by Steve Clarke, General Manager of The Fuelcard People.

In theory, there has never been such a time of opportunity for anyone helping transport companies to control and reduce costs. In reality, the fuel card world seems content to trundle on in the same old way.

Some suppliers still insist that the only benefit a fuel card needs is acceptability. Being widely accepted, they say, should be enough. Perhaps it is, if users really do not want discount pricing across vast nationwide networks. Having to pay pump prices, though, seems a high cost for a benefit of dubious worth.

Most transport companies have more useful fuel cards. Some have used them for so long that they now regard them merely as discount cards. This can be true: sometimes, benefits begin and end with cheaper fuel. That may be all that the user wants — if they do not realise the range of other benefits that could be helping their businesses.

We should not blame users for not knowing what they are missing. After all, no supplier highlights benefits, available from competitors, which they do not offer themselves. It means, though, that transport companies may not hear about customised management reports, 24/7 Internet access to account information, advanced security features and much more.

While fuel card suppliers continue working to a 1990s business model, and users accept “Same old…” as being inevitable, improvements are unlikely. Habits, easily formed, are difficult to break. Outside work, we know that ringing the bank means having to queue before talking to an anonymous call centre operative who has never heard of us. Traditionally, it has been the same with fuel card suppliers and users have grown used to poor service.

Gradually, this is changing — with evolution driven by customers. The manager is tired of having to explain who they are, and what their company does, before getting to their reason for ringing. When they have a query, they want to call a person rather than a system. What is more, they want to speak to the same individual every time. Slowly but surely, users are voting with their feet; if their existing supplier will not give them a dedicated account manager, they look for one who will.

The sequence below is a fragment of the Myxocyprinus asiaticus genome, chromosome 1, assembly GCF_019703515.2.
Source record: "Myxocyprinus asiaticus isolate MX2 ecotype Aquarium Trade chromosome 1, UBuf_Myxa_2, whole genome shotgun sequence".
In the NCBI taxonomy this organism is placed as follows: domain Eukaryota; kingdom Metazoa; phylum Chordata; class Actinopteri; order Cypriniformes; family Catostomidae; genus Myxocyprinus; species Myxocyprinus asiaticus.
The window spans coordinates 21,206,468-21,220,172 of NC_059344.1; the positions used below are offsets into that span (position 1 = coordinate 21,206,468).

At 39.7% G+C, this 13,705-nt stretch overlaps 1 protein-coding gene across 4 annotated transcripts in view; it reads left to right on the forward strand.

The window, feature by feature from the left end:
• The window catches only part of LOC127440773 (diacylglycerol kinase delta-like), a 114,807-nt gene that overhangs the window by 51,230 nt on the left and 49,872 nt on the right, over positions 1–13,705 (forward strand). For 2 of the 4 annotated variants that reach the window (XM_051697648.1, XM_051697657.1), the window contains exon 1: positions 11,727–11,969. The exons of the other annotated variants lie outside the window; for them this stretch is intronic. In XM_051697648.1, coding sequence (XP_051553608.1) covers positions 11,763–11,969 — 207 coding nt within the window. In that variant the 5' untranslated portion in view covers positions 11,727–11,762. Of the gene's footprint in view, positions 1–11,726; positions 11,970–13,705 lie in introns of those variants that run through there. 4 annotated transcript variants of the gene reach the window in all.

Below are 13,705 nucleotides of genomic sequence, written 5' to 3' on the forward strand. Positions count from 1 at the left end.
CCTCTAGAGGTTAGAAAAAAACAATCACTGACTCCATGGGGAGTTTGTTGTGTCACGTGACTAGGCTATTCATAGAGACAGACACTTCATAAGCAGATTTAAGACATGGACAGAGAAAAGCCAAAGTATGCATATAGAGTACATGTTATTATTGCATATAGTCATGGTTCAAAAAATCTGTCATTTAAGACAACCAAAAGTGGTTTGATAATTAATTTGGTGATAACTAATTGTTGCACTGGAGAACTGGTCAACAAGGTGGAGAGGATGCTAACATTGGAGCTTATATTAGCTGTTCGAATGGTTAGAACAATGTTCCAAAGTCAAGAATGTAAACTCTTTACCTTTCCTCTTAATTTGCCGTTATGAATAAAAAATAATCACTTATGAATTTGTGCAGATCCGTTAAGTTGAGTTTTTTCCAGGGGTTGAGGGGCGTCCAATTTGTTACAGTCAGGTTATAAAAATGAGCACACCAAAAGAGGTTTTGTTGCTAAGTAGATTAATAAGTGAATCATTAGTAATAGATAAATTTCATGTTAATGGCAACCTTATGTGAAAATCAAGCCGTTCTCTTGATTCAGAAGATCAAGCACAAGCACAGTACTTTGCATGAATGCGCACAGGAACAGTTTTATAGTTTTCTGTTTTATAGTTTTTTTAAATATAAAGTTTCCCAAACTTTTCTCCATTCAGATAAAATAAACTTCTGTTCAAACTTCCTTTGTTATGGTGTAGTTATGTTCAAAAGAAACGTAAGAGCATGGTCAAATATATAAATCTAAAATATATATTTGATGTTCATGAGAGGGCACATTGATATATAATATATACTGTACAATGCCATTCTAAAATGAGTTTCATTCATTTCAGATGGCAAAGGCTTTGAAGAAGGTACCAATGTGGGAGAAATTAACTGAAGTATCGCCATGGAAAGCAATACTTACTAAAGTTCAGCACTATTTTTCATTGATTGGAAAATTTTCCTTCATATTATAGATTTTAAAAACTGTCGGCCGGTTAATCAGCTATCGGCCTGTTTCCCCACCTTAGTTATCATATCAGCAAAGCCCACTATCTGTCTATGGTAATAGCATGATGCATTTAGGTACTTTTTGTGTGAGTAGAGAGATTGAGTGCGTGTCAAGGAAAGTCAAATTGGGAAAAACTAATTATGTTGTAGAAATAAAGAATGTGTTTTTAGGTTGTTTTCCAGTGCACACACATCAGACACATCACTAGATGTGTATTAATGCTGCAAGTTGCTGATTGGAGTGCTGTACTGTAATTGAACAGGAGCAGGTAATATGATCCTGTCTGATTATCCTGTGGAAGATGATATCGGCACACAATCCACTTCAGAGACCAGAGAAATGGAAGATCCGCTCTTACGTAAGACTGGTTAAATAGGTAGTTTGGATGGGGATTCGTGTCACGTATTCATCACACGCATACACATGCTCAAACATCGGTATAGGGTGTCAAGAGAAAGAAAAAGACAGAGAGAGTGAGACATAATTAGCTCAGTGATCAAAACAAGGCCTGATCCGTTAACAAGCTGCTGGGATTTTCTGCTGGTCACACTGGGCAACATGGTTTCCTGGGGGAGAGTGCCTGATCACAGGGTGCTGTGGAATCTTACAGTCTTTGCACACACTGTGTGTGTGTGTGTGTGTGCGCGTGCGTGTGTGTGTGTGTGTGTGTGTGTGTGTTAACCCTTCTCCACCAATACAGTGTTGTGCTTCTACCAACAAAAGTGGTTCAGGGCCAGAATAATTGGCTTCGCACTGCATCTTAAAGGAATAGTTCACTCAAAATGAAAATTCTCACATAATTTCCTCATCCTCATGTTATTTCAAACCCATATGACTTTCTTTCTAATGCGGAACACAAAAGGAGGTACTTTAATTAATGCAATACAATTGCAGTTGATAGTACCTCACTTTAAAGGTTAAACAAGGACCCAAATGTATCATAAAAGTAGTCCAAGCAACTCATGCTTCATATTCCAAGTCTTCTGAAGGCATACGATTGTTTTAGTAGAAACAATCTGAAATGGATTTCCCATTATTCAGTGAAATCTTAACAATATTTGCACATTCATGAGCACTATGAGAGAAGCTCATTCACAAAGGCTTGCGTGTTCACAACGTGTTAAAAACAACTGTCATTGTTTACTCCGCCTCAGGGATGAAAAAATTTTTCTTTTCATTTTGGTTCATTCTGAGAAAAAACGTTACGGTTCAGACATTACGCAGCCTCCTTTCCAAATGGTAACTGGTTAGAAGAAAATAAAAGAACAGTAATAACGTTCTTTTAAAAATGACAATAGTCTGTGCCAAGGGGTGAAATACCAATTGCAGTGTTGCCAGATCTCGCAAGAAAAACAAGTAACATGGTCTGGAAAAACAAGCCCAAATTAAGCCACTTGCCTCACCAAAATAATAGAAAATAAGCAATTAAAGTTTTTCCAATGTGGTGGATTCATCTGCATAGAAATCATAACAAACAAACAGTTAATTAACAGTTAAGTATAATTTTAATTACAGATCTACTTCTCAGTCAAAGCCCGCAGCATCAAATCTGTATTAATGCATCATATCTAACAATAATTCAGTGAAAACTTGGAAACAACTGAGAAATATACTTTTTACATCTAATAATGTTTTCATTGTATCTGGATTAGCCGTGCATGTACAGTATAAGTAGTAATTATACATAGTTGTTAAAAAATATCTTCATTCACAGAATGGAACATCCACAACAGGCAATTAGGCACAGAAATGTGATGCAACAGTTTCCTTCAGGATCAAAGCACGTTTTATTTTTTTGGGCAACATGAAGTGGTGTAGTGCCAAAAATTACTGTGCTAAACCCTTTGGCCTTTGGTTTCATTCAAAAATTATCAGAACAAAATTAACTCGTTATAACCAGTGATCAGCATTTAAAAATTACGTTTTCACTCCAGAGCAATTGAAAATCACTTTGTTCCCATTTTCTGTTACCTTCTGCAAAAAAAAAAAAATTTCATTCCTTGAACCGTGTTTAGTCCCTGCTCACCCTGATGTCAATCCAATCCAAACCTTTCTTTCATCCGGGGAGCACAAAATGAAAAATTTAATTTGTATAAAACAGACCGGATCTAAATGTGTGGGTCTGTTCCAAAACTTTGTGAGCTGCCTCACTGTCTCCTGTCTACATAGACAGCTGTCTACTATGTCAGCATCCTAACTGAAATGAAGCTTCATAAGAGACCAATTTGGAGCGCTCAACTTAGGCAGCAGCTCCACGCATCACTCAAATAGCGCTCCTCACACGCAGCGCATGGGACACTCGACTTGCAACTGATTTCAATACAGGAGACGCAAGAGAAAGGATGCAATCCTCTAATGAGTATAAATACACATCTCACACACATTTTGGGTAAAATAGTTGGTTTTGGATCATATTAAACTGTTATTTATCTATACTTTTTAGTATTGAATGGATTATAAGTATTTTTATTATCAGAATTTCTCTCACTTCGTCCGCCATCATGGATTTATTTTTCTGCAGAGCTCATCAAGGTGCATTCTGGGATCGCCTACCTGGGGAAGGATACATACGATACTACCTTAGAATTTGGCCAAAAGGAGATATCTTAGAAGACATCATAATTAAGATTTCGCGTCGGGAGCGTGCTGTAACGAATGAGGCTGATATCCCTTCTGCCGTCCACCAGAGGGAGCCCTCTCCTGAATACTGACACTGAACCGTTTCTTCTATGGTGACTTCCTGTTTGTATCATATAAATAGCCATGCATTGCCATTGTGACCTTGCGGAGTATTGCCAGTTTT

Users are also beginning to realise that fuel cards are not all the same and are now asking, how many different fuel cards do you offer? When they hear that a supplier offers just one, rather than a handful from different major brands, they become wary. Clearly, this supplier will try to bluff that a single fuel card can be equally suitable for a long-distance haulier and for a cab driver. Surprisingly, some suppliers do insist exactly that. Others seem to think it reasonable to cater only for diesel users. You have a mixed fleet? Tough.

The fuel card industry needs to grow up. Right now, there are dozens of suppliers, but you can be sure that natural selection is going to thin them out. As transport companies increasingly expect fuel cards to offer service, savings and security benefits, those suppliers unwilling to make the necessary investment will not survive — and nor should they.


Steve Clarke is the General Manager of The Fuelcard People. To find out more about The Fuelcard People, please visit our wesbite,, email or call us on 0844 870 9856.




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